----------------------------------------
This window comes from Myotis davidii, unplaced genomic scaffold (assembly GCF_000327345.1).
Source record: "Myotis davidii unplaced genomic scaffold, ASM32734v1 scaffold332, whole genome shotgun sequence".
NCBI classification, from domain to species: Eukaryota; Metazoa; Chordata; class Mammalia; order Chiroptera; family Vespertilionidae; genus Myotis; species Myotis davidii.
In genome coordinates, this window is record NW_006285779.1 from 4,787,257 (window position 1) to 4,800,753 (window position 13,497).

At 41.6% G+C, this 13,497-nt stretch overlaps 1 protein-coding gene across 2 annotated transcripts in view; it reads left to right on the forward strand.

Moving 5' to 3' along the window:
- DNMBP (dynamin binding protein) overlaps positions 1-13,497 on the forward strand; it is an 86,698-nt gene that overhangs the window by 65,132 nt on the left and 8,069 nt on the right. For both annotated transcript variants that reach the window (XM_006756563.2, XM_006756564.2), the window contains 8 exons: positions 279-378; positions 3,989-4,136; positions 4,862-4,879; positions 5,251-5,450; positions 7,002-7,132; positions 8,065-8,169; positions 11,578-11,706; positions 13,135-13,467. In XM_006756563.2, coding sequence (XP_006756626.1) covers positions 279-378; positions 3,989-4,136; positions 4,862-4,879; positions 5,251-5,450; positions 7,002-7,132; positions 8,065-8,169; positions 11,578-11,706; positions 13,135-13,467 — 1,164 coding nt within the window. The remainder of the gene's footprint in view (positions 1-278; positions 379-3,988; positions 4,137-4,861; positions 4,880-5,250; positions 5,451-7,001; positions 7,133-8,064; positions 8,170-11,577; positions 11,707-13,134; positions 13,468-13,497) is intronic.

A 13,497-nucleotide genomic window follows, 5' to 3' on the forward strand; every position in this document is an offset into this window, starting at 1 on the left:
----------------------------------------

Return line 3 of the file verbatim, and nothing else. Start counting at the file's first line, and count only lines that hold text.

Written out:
NCBI classification, from domain to species: Eukaryota; Metazoa; Chordata; class Mammalia; order Chiroptera; family Vespertilionidae; genus Myotis; species Myotis davidii.